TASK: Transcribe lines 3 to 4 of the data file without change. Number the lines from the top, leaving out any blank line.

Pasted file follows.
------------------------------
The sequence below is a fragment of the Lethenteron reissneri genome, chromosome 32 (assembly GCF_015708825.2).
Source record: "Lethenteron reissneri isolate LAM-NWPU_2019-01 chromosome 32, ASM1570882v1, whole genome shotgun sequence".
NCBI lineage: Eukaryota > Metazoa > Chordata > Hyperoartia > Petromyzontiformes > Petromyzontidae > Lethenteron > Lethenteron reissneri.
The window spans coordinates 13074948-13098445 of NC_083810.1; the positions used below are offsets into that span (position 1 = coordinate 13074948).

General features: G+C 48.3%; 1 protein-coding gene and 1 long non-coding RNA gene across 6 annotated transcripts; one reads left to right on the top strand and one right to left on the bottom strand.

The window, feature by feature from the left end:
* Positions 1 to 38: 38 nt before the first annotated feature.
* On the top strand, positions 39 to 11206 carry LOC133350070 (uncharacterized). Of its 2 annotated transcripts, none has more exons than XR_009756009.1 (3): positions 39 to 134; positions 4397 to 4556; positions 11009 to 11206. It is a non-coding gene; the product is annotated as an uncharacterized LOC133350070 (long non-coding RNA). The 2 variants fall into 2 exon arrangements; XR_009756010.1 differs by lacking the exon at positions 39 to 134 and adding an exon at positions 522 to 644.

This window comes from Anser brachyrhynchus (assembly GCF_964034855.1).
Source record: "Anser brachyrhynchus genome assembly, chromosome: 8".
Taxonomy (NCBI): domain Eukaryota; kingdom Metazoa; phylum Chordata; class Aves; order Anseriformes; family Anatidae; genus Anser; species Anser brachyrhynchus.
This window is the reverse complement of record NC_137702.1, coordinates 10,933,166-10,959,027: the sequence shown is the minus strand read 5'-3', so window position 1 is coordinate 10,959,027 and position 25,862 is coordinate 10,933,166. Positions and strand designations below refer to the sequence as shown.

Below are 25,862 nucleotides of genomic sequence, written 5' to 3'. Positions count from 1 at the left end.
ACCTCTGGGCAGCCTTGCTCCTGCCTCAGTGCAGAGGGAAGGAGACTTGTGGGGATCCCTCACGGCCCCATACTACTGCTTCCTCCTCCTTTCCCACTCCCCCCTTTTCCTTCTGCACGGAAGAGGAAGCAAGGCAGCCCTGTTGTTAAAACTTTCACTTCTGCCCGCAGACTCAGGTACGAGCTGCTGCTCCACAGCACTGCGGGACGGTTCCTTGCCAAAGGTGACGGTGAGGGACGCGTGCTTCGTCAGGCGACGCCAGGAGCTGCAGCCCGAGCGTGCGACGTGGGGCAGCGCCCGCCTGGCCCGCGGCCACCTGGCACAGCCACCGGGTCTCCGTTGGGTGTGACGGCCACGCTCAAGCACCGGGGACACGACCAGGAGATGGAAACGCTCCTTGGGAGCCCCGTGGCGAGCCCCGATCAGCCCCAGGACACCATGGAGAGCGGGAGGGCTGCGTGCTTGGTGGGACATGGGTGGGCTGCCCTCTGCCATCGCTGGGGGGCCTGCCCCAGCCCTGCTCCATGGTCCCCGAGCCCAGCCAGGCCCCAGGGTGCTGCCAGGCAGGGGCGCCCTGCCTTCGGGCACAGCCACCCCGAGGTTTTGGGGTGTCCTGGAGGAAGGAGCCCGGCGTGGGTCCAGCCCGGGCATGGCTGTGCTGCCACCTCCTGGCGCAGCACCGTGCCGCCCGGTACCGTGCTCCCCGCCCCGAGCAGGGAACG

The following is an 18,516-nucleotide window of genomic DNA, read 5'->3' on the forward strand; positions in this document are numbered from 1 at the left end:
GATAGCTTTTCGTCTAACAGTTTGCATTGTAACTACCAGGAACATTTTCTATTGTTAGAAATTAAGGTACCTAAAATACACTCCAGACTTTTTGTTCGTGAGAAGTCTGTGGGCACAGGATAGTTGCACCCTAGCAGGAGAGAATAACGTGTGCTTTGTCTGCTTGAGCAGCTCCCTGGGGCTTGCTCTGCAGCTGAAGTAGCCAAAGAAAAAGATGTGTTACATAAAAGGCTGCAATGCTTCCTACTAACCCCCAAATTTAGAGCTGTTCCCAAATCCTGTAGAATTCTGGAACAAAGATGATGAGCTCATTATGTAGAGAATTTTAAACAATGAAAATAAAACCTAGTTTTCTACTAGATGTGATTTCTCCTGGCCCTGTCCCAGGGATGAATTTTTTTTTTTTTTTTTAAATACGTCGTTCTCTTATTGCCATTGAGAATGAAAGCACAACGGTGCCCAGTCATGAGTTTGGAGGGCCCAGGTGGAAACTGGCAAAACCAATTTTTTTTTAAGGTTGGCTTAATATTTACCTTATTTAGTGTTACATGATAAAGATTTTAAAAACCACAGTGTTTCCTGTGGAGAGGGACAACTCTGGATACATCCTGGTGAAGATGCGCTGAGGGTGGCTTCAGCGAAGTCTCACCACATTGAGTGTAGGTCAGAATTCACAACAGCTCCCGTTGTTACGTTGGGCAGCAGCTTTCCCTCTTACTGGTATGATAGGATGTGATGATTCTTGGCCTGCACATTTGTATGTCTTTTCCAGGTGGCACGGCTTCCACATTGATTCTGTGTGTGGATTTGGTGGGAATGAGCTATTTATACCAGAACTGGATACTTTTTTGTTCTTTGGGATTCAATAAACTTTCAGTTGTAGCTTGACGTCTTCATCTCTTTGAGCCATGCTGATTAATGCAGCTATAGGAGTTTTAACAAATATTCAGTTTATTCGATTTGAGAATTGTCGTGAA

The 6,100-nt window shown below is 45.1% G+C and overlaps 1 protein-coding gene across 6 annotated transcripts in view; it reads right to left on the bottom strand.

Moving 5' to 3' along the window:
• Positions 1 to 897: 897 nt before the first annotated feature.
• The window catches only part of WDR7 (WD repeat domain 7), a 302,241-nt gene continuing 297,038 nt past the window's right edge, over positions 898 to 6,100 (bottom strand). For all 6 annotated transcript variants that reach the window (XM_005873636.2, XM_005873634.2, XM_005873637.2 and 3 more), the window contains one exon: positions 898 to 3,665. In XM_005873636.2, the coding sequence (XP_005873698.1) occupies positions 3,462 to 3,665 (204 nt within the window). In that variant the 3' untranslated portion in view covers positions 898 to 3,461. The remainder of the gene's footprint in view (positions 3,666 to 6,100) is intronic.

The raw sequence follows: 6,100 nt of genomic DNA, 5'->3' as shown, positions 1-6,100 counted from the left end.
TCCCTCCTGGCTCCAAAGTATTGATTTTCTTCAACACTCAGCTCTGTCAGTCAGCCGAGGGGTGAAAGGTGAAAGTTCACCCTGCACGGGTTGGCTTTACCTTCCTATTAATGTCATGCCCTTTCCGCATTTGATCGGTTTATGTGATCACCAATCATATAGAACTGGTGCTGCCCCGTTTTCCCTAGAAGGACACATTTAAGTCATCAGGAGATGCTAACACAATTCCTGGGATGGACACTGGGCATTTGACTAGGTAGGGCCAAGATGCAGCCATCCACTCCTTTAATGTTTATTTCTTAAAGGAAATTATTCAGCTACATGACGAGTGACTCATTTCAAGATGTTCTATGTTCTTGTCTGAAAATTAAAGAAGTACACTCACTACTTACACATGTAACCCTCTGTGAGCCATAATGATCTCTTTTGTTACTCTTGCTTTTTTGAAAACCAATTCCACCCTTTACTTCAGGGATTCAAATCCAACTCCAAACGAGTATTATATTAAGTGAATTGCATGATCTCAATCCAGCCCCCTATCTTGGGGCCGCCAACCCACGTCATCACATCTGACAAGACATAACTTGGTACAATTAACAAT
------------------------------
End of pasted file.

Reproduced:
NCBI lineage: Eukaryota > Metazoa > Chordata > Hyperoartia > Petromyzontiformes > Petromyzontidae > Lethenteron > Lethenteron reissneri.
The window spans coordinates 13074948-13098445 of NC_083810.1; the positions used below are offsets into that span (position 1 = coordinate 13074948).